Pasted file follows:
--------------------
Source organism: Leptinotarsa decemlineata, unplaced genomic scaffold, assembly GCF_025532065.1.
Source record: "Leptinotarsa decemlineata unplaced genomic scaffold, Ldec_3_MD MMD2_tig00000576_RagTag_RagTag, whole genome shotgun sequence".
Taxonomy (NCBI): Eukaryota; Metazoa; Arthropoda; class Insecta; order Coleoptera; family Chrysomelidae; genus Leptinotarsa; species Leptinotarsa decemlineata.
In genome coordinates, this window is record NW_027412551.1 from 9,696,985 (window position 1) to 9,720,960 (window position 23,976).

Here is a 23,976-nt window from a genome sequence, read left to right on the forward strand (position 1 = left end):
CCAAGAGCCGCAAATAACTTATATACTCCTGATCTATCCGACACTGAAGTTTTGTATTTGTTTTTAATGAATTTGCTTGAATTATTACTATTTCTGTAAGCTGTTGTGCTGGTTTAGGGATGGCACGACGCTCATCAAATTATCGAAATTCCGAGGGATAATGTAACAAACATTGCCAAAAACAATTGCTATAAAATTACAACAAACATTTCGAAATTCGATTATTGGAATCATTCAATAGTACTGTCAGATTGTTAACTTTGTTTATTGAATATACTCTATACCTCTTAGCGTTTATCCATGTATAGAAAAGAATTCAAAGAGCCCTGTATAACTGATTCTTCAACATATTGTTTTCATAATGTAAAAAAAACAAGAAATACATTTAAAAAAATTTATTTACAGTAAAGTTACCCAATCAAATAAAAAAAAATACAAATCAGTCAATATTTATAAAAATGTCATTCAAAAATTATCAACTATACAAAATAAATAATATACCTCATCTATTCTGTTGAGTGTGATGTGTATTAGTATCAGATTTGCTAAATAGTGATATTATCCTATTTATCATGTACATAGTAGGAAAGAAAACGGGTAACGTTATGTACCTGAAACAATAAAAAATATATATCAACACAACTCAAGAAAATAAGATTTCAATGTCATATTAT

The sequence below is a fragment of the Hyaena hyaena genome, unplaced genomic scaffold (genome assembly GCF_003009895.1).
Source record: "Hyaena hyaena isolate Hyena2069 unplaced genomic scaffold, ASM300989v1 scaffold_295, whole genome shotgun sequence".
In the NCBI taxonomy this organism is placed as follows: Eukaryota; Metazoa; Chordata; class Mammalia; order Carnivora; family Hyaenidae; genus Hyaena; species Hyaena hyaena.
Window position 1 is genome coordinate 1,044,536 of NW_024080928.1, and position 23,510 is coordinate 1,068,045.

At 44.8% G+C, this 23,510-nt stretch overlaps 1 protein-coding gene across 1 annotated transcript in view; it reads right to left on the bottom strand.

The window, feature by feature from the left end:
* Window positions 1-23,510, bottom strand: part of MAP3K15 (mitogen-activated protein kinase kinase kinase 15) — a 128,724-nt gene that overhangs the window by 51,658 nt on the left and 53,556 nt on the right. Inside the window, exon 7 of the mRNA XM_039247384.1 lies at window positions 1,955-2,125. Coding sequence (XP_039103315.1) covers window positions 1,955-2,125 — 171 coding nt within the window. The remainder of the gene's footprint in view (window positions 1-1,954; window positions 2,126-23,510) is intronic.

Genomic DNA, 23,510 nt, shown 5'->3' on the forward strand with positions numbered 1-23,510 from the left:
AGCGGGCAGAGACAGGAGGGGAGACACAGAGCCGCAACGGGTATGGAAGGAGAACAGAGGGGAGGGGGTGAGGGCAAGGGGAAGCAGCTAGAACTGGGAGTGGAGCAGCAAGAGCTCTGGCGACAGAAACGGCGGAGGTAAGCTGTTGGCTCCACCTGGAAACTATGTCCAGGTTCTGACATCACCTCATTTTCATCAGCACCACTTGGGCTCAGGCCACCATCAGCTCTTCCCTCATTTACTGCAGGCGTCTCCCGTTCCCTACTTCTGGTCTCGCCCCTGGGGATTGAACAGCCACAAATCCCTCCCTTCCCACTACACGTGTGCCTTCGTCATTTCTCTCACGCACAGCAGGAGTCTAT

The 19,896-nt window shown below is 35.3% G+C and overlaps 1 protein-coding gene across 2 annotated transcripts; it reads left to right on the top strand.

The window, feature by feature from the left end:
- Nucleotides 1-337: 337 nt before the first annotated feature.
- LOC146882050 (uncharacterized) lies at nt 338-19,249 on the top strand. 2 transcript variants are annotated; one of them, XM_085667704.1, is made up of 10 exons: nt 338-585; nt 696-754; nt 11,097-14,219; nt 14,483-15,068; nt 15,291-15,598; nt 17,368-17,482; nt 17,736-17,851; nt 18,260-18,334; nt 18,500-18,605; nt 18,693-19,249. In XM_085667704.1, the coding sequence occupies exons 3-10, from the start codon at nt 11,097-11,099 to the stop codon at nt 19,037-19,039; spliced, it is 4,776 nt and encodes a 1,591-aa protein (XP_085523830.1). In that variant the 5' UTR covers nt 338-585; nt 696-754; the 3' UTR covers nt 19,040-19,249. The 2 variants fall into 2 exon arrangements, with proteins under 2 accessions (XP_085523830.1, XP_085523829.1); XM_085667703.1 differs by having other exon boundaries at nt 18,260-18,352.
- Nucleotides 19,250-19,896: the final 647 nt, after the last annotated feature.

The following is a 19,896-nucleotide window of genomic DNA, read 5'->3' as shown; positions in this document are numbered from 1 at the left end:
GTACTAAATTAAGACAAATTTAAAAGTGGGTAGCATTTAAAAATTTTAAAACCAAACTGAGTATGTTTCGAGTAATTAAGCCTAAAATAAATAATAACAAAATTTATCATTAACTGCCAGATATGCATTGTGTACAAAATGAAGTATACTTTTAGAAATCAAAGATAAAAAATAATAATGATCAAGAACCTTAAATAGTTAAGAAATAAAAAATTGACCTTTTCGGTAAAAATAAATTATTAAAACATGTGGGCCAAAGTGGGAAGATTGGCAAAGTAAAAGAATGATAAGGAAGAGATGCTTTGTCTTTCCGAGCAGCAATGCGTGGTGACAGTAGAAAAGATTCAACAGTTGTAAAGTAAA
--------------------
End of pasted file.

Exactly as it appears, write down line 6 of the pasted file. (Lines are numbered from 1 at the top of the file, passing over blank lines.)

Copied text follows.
CCAAGAGCCGCAAATAACTTATATACTCCTGATCTATCCGACACTGAAGTTTTGTATTTGTTTTTAATGAATTTGCTTGAATTATTACTATTTCTGTAAGCTGTTGTGCTGGTTTAGGGATGGCACGACGCTCATCAAATTATCGAAATTCCGAGGGATAATGTAACAAACATTGCCAAAAACAATTGCTATAAAATTACAACAAACATTTCGAAATTCGATTATTGGAATCATTCAATAGTACTGTCAGATTGTTAACTTTGTTTATTGAATATACTCTATACCTCTTAGCGTTTATCCATGTATAGAAAAGAATTCAAAGAGCCCTGTATAACTGATTCTTCAACATATTGTTTTCATAATGTAAAAAAAACAAGAAATACATTTAAAAAAATTTATTTACAGTAAAGTTACCCAATCAAATAAAAAAAAATACAAATCAGTCAATATTTATAAAAATGTCATTCAAAAATTATCAACTATACAAAATAAATAATATACCTCATCTATTCTGTTGAGTGTGATGTGTATTAGTATCAGATTTGCTAAATAGTGATATTATCCTATTTATCATGTACATAGTAGGAAAGAAAACGGGTAACGTTATGTACCTGAAACAATAAAAAATATATATCAACACAACTCAAGAAAATAAGATTTCAATGTCATATTAT